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Credit Suisse, Goldman: How to Prepare Yourself for Fed’s Imminent Rate Hike
Aspire | 09 December 2015
By: Lim Si Jie
Articles (169) Profile

With the Fed ready to pull the trigger on short term interest rates, Credit Suisse Group AG Chief Executive Officer Tidjane Thiam believes that the risk of a “traumatic event” in global markets is rising as we edge closer to the December FOMC meeting. Thiam pointed out that a period of relative trauma will prevail once the current period of low interest rates comes to an end.

Credit Suisse: Market Will Be Unprepared for Fed Rate Hike

Speculation about the Federal Reserve’s interest rate outlook has prompted volatile conditions in the securities markets as investors ponder whether the global economy is strong enough to withstand a U.S. rate increase. Thiam commented that the rise in interest rates will impact the real economy and the real world. According to Thiam, “Every time you see in markets, when you go from a high-rate environment to a low-rate environment or from a low to a high-rate environment, history shows that a number of people are caught unprepared”.

Goldman: What to Look Out For In 2016

Citing the unfavourable investment climate in the coming 2016, Goldman is also echoing the concerns of Credit Suisse. Goldman’s chief U.S. equity strategist David Kostin advocates that companies with high cash-return strategies will outperform in 2016, and that should come as no surprise.

Historically, 70 percent of the time in the last 20 years, the market has rewarded those companies that have returned cash through dividends and stock buybacks as compared with companies that are investing in capital expenditure (CAPEX) or pursuing merger and acquisition (M&A).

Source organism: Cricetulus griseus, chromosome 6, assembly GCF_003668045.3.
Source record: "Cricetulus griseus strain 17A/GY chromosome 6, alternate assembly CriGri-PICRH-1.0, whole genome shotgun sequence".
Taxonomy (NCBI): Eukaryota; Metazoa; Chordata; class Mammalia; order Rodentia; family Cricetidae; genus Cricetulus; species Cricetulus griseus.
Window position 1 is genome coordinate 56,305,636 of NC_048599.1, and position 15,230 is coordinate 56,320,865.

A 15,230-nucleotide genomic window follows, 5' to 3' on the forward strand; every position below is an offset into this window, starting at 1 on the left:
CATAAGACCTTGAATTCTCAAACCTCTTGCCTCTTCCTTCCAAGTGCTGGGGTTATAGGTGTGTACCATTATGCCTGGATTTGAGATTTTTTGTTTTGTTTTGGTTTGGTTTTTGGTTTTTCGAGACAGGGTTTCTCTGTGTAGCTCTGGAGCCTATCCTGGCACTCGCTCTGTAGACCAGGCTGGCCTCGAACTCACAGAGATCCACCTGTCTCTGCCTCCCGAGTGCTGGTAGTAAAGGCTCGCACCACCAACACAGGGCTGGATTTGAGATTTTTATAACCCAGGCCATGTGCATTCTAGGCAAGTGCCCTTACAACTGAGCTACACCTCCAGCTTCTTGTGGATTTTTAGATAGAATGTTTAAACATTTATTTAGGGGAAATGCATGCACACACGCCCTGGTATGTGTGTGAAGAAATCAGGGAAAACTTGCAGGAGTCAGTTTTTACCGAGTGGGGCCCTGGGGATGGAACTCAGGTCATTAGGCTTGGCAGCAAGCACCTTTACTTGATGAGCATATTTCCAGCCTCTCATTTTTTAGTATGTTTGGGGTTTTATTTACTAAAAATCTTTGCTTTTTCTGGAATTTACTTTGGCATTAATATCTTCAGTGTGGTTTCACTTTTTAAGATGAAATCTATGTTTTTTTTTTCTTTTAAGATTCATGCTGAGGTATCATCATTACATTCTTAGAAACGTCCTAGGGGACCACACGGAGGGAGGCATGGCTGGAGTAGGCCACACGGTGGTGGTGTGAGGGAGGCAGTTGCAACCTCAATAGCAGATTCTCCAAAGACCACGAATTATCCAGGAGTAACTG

Kostin: Market Still Expensive; Wait Patiently

While Kostin argues that the current market valuation of roughly 17 times forward earnings as expensive, he believes that the market’s price-to-earnings multiple will fall as the Federal Reserve’s gradual increase in interest rates next year creates a challenging environment for equities.

Dividends, Buybacks Set a New Record

Kostin’s views came before a recent release that American companies issued a staggering $107.9 billion in dividends in Q3, a 23.4 percent quarterly increase that “comfortably” set a new record. On a global scale, dividends hit $297 billion, a 2.3 percent year on year gain. Virtually every sector (except mining) increased dividend payouts in Q3, especially financial stocks.

The surge in dividends came amid a weak quarter for CAPEX (down 5.6 percent) and hiring. CAPEX is expected to decline for the full year while buybacks are rising. Goldman Sachs expects buybacks to to climb 12 percent for the year.

Investors Takeaway: Look Out for Companies with Share Buyback and Dividends

Kostin is convinced that investors should look out for companies that return cash via a combination of buybacks and dividends as a more superior and attractive strategy than a pure dividend yield strategy. Investors should also hold cash and await buying opportunity in the challenging environment for equities to pick up valuable stocks that return cash to investors.

Si Jie is no stranger to investing having started his journey at a young age. He is heavily influenced by acclaimed investors such as Benjamin Graham, Peter Lynch, and John Rothchild.

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